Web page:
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Surface NAME_OF_SURFACE is referenced by more than one radiant system--this is not allowed

asked 2018-10-05 18:09:16 -0500

mldichter's avatar

updated 2018-10-06 08:55:48 -0500

I was trying to model a ceiling/floor surface in energyplus with radiant cooling on the ceiling side and radiant heating on the floor side using ZoneHVAC:LowTemperatureRadiant:VariableFlow objects but was having trouble with this error.

* Severe * Surface NAME_OF_SURFACE is referenced by more than one radiant system--this is not allowed

I was able to get around it by changing the BuildingSurface:Detailed field of Outside Boundary Condition from Surface to Adiabatic for the floor ceiling I was adding radiant heating and cooling to. This decoupled the surfaces in the model and energyplus ran without a severe error.

This error is mentioned in another post with a proposed solution, but references a 'Radiant Surface Type' which doesn't seem to exist.

Is this behavior a feature of energyplus, a bug, or can my idf file (Google Drive link) be changed to have a surface with a radiant system on either side with Outside Boundary Condition of Surface?

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answered 2018-10-12 07:52:16 -0500

Construction:InternalSource can only handle a single source within a given surface. If I'm following correctly, you are trying to model a surface with two separate hydronic loops embedded within it. The best solution I can think of is to split the surface into two parts (so the two paired surfaces become four surfaces). Put the radiant cooling in one part, and the radiant heating in the other.

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@MJWitte Not quite. Two story building. First story floor touches ground. First story ceiling touches second story floor. Second story ceiling is roof. I wanted to have radiant cooling in the first story ceiling and radiant heating in the second story floor. Even though the radiant heating referenced the second story floor object and the radiant cooling referenced the first story ceiling object, energyplus outputted "* Severe * Surface NAME_OF_SURFACE is referenced by more than one radiant system--this is not allowed". Got around it by making the surfaces adiabatic, which works quite well.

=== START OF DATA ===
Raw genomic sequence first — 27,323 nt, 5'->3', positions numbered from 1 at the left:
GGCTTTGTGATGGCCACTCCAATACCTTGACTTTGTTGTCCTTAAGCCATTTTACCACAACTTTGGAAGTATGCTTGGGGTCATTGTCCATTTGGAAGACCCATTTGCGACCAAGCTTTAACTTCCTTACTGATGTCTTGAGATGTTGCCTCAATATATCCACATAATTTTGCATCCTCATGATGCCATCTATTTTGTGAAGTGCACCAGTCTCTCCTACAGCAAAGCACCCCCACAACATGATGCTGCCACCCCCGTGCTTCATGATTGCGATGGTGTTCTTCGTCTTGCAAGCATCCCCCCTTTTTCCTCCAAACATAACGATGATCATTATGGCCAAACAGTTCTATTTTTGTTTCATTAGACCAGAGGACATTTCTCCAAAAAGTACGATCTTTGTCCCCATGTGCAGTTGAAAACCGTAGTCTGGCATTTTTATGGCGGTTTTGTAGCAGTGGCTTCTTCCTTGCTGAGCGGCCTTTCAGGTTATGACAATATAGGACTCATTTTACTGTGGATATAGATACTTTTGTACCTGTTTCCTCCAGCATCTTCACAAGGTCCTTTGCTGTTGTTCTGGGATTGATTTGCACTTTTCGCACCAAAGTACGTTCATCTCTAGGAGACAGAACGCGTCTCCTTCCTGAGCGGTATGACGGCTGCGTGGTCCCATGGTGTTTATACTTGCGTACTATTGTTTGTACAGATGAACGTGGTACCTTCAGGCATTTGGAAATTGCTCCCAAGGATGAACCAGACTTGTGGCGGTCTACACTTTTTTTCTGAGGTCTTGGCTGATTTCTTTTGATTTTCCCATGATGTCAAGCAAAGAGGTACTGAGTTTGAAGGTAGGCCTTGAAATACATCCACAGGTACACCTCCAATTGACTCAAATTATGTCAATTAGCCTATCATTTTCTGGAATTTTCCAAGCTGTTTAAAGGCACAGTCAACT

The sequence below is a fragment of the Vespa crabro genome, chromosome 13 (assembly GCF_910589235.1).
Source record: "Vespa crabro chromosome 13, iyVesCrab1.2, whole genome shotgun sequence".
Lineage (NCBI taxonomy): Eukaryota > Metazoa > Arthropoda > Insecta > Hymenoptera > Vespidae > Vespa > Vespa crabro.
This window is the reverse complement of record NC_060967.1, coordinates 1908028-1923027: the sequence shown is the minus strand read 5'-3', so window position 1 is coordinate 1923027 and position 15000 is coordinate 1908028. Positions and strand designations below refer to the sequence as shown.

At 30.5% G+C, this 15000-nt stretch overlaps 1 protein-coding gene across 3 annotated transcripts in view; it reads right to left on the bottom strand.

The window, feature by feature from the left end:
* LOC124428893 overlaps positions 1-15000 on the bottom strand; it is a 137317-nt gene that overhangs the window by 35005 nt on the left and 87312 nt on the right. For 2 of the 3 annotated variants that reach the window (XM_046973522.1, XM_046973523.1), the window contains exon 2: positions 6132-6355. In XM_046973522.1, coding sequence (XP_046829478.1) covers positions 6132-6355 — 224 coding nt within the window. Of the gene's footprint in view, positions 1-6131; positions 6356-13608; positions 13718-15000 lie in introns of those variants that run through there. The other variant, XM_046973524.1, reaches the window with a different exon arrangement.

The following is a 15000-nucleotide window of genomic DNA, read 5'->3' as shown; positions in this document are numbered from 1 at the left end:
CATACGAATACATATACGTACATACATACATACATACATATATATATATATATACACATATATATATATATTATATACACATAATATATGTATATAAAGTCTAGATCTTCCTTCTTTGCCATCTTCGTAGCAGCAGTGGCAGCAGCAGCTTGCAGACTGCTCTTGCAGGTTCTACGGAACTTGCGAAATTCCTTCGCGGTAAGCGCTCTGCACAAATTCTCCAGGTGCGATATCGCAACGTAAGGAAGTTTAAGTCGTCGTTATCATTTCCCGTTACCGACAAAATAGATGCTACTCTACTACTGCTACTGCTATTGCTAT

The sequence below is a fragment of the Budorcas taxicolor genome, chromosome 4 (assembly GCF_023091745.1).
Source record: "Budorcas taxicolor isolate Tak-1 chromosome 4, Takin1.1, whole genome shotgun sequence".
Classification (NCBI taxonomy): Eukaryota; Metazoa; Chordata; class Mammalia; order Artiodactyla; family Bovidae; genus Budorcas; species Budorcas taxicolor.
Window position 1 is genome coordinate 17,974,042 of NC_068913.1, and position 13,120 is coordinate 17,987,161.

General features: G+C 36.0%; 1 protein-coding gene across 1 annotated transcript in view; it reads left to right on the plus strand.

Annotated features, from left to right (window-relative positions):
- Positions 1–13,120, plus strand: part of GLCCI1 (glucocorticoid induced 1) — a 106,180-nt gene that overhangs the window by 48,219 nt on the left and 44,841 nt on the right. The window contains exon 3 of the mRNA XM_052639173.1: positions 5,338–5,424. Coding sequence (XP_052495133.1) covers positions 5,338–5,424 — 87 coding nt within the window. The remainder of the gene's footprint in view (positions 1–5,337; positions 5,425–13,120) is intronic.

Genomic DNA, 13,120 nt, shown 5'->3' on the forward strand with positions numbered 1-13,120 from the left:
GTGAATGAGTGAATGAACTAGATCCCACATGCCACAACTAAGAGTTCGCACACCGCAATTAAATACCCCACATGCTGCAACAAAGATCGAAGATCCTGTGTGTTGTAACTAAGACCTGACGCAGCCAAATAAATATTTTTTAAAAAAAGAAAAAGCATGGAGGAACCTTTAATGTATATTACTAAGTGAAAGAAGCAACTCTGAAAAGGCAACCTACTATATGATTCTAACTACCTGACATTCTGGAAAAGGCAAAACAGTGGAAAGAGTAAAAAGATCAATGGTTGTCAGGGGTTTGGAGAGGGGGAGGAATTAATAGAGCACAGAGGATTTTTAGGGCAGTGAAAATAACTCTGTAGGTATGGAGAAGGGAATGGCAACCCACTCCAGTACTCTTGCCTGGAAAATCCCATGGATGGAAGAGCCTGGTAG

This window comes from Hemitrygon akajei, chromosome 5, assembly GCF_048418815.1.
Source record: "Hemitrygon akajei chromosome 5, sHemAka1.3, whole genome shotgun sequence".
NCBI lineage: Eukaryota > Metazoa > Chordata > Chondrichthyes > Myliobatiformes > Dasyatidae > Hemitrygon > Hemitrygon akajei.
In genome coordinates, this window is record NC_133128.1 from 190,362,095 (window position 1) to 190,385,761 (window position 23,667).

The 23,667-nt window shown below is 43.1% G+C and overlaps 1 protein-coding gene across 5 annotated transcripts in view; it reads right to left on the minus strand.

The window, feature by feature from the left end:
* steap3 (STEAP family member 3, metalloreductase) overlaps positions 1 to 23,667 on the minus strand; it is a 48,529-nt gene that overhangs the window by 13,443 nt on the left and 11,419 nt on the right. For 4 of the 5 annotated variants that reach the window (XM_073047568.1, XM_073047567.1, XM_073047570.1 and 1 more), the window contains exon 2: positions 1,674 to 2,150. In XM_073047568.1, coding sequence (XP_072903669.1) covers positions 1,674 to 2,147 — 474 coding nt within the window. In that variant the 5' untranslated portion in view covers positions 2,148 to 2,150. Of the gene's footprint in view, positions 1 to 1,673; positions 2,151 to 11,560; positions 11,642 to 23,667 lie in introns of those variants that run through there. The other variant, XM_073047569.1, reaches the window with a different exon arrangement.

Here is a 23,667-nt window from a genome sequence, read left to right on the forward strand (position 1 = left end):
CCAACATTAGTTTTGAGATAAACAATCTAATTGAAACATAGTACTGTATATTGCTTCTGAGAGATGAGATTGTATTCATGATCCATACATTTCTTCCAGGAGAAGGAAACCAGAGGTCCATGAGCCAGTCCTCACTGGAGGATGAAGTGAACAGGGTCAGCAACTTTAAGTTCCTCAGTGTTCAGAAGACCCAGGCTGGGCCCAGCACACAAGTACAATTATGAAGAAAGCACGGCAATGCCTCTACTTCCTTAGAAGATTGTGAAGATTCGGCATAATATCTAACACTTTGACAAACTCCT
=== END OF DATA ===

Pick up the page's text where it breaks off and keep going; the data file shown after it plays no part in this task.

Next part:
mldichter's avatar mldichter  ( 2018-10-12 08:20:02 -0500 )edit

The drawback of making the surfaces adiabatic is that the second story floor is now thermally isolated from the first floor ceiling. I would expect that the actual building will see some of the heat from the second story floor warm the first story ceiling, and likewise some of the cooling from the first floor ceiling would conduct into the second story floor. That won't happen with adiabatic surfaces.

MJWitte's avatar MJWitte  ( 2018-10-15 15:57:57 -0500 )edit

@MJWitte Yeah, but hopefully the insulation makes heat transfer negligible between the floor and ceiling surfaces. Not perfect, but it works.

I would prefer the ceiling and floor to to have heat transfer between them though. Any ideas on how to pair the surfaces without an error? I fear the problem is in the C++ code for the object.

mldichter's avatar mldichter  ( 2018-10-15 16:15:30 -0500 )edit

That's my suggestion above - create a pair of surfaces that cover half the area which contain the radiant cooling, and another pair of surfaces to cover the other half which contain the radiant heating. Again, not perfect, but maybe better, maybe not. The "problem" is that the solution technique for the surface heat transfer with internal source is currently formulated for a single source, not two.

MJWitte's avatar MJWitte  ( 2018-10-15 17:31:39 -0500 )edit

@MJWitte So if I understand you correctly, exactly 1/2 of the floor area would contain radiant heating and 1/2 of the floor area would be a regular surface, exactly 1/2 of the ceiling area would contain radiant cooling and 1/2 of the ceiling area would be a regular surface? That way I could pair a 1/2 floor and 1/2 ceiling with only radiant heating and the other 1/2 floor and 1/2 ceiling with only radiant cooling?

mldichter's avatar mldichter  ( 2018-10-15 17:44:00 -0500 )edit

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Asked: 2018-10-05 18:09:16 -0500

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Last updated: Oct 12 '18